Why Women Shy Away from Family Finances — And Shouldn’t


My path to financial planning was motivated by a friend traumatically becoming a widow at age 30 – four months after the birth of their only child. Her husband’s known heart condition meant minimal life insurance. She struggled to access their bank accounts because he managed everything, including their account passwords. It shook my core to see her financially stressed AND grieving AND caring for a newborn.

I quickly realized the importance of engaging women in financial decisions and redirected my career path to do something about it. 

Like my friend, many women realize the consequences of taking the backseat on family finances too late. They may lack enough cash on hand when something happens to their spouse. Or they might find themselves alone and solely in charge of their finances due to divorce or death. These women often surprise themselves with their capacity to handle the unthinkable, but it does not have to be this way.

If you defer financial decisions to your husband and want to take a more active role in financial decisions – why not start now?

Statistically, eight in 10 women will live longer than their husbands. And we have already seen reports of divorce rates surging due to Covid-19. I know this is dark, BUT hey, it’s on brand for 2020 and it’s in the darkness is that we often find light AND clarity.

Many people have turned inward during the coronavirus pandemic, focusing on home and family. According to a recent survey of U.S. homeowners, more than 75 percent reported at least one home improvement project since March. Has your garden never looked better than it did this summer? Is there a fresh coat of paint on at least one room in your house? 

These Covid times are also an opportunity to look inward as it relates to personal finances, whether by necessity due to lost income or by choice as we often crave transparency in uncertainty. In fact, the pandemic has altered many women’s perspectives on money. More than ever, women want to engage with their husbands or partners as it relates to their family finances.

If you are one of these women – you’re in good company. According to a UBS study completed earlier this year, nearly half of all married women let their husband take the lead on how to invest, protect and pass on their wealth — even women who are the primary breadwinners. The study also found that the pandemic motivated 64% of women to play a more active role in family finances.

There are four general reasons why women don’t manage the finances in their families, as laid out in the study:

  • lack of confidence
  • complacency
  • entrenched roles 
  • keeping the peace.

A lot of married women carry the (often false) belief that their spouse knows more about investing and other long-term decisions. 

The truth is, personal finance concepts can be understood even by the least experienced or least interested. And, unfortunately, women’s lack of financial engagement often puts them at risk. A risk I’ve seen firsthand too many times in the past 10 years.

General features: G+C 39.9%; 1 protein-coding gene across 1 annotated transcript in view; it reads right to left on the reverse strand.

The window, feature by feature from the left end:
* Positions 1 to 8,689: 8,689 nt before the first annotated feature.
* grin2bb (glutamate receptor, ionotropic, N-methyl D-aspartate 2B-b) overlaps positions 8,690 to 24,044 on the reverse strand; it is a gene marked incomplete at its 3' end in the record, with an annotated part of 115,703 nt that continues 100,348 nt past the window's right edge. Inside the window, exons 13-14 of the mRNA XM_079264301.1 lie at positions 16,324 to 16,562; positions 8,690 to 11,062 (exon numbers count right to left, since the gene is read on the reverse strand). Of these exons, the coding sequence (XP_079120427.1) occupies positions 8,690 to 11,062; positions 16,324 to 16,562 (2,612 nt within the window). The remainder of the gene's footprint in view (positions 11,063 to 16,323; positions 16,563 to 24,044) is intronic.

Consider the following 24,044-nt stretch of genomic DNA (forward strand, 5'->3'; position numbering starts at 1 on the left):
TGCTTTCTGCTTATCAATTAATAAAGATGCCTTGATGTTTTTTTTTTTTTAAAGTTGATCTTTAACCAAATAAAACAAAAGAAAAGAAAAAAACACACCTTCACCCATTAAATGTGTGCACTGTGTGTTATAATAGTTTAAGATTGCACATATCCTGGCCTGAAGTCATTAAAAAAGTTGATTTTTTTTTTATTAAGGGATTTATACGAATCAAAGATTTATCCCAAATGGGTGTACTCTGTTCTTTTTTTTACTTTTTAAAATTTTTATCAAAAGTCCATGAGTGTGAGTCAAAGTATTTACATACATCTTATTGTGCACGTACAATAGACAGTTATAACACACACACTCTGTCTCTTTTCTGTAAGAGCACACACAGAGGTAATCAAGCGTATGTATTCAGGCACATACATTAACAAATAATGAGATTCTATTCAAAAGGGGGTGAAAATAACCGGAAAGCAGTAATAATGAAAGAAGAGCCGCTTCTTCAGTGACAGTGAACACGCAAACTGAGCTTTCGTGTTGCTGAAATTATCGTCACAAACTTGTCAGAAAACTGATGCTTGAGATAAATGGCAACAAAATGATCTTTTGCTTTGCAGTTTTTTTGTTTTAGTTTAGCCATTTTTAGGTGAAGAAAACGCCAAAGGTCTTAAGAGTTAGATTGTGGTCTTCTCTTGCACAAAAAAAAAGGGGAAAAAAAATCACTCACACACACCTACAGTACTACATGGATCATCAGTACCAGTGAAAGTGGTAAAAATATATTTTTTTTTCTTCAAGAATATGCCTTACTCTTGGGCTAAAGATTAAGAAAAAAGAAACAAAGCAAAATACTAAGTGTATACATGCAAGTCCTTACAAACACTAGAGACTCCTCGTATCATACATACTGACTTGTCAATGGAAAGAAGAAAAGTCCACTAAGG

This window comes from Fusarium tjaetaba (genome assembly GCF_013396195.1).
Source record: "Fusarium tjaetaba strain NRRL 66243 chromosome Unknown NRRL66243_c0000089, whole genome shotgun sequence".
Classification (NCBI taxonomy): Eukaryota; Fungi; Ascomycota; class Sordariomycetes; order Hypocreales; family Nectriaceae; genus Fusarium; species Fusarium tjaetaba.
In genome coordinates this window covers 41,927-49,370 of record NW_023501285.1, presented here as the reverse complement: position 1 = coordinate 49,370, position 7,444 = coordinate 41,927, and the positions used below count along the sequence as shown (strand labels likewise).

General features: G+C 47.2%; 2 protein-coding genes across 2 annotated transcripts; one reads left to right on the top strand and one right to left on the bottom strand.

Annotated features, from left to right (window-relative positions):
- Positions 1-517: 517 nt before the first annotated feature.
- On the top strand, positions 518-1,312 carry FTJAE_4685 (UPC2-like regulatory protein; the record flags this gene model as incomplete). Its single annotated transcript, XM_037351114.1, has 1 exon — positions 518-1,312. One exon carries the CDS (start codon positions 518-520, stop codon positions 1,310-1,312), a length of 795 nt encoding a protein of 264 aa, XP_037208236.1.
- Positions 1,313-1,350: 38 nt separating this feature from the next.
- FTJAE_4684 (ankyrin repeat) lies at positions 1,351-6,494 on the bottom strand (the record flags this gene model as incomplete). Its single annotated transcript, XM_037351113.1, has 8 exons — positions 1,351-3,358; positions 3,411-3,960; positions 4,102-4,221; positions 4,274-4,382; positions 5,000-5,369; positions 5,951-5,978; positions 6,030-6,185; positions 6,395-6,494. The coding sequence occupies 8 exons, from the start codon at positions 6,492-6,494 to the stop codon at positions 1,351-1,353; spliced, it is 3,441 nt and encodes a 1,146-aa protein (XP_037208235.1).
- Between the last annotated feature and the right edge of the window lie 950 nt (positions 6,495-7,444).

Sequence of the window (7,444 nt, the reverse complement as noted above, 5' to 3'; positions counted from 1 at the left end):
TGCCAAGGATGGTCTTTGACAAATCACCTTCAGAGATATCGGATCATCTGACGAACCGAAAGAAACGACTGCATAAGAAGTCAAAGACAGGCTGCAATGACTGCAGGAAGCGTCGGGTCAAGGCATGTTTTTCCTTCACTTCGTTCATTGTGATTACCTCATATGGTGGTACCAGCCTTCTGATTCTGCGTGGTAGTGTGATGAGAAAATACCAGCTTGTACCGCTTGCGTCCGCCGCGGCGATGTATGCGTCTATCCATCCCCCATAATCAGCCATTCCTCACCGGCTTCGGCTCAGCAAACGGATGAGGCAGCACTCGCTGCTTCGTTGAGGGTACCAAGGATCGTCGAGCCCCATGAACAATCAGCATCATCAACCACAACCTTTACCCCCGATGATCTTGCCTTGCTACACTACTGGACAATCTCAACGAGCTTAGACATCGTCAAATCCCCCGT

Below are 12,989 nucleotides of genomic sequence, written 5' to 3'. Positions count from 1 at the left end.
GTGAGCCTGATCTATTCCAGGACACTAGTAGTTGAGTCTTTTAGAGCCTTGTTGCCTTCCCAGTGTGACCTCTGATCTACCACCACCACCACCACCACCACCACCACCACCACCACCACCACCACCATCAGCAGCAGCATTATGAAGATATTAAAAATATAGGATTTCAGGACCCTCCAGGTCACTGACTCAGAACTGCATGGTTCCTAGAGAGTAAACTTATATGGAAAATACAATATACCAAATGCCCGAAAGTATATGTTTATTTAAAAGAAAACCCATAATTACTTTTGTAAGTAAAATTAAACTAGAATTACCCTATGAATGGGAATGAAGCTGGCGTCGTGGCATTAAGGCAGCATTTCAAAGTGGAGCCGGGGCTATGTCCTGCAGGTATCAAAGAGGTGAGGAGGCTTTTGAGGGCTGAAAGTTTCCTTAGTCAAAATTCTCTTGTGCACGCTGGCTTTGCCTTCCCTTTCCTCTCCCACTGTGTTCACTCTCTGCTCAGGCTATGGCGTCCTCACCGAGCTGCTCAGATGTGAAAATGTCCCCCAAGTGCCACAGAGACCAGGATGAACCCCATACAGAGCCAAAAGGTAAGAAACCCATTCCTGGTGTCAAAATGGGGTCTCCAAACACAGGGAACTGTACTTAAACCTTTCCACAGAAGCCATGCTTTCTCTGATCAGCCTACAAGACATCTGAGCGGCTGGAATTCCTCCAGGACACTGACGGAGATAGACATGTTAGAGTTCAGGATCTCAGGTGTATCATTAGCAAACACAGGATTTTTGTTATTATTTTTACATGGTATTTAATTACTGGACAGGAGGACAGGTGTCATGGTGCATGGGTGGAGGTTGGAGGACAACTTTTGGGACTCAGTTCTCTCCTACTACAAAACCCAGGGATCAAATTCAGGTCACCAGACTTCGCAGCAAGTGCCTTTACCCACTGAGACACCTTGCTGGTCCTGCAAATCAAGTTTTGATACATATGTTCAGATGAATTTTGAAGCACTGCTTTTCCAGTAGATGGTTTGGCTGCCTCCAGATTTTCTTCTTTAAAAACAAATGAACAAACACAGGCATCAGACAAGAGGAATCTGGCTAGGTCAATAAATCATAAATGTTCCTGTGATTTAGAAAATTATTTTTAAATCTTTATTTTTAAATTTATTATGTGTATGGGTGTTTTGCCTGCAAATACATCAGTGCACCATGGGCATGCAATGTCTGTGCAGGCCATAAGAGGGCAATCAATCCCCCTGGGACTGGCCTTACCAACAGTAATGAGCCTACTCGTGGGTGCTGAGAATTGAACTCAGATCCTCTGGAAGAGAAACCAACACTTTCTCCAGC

This is serious stuff, but it can also be fun (nerd alert!) and enlightening. If more women overcome lack of confidence, complacency, traditional roles and uncomfortable money conversations, they will arrive to a tremendous amount of clarity, teamwork and confidence. They will enjoy happier marriages and brighter futures for themselves and their families. They will have a hand at getting their family out of debt!

Over my next few posts I will share best practices for starting the conversation with your spouse, and what to focus on as it relates to short-and long-term financial goals. I hope you’ll join me and look forward to your questions and input along the way. Women shy away from family finances — but we don’t have to!

Previous articleMy Crooked Path to the Family I Always Wanted
Next articleWhy We Will Celebrate the Day of the Dead – Especially This Year
An upstate, NY native (Fayetteville to be exact), I settled on the NH Seacoast in 2011 after living in Portland, ME, Boston, Lake Tahoe, CA and Burlington, VT. I’m a lawyer-turned-financial planner at Charter Oak Capital Management who loves helping singles (by choice, widowed, or divorced) and couples organize their financial lives and plan for the life they imagine. My husband Dan is co-founder of a renewable energy company and we have three girls ages 9, 7 and 2. Our family loves the outdoors and spends a lot of time in Rangeley, Maine -- hiking, skiing and biking. I’m an avid reader, podcast listener, home organizer and gardener. I love all kinds of music and smart comedy (a la Midge Maisel). And in the event I find spare time, I beeline to my hammock or the couch with a book.


  1. Sarah:
    Very well said and equally well written! This was a great read on a very important topic. The truth is – knowing how to manage the family finances is often best left not to the man! But doing it in unison is, of course, the ideal. As you point out, when the unplanned happens its important the partner knows everything about the finances. You have helped us tremendously and will look forward to reading your future posts.

  2. Thanks for this post and sharing your friend’s experience. I look forward to reading your next posts with practical tips to move forward. Thanks!

  3. This is so well written. Hopefully it will encourage more women to become actively involved in their finances. You are a wonderful advocate Sarah!

Comments are closed.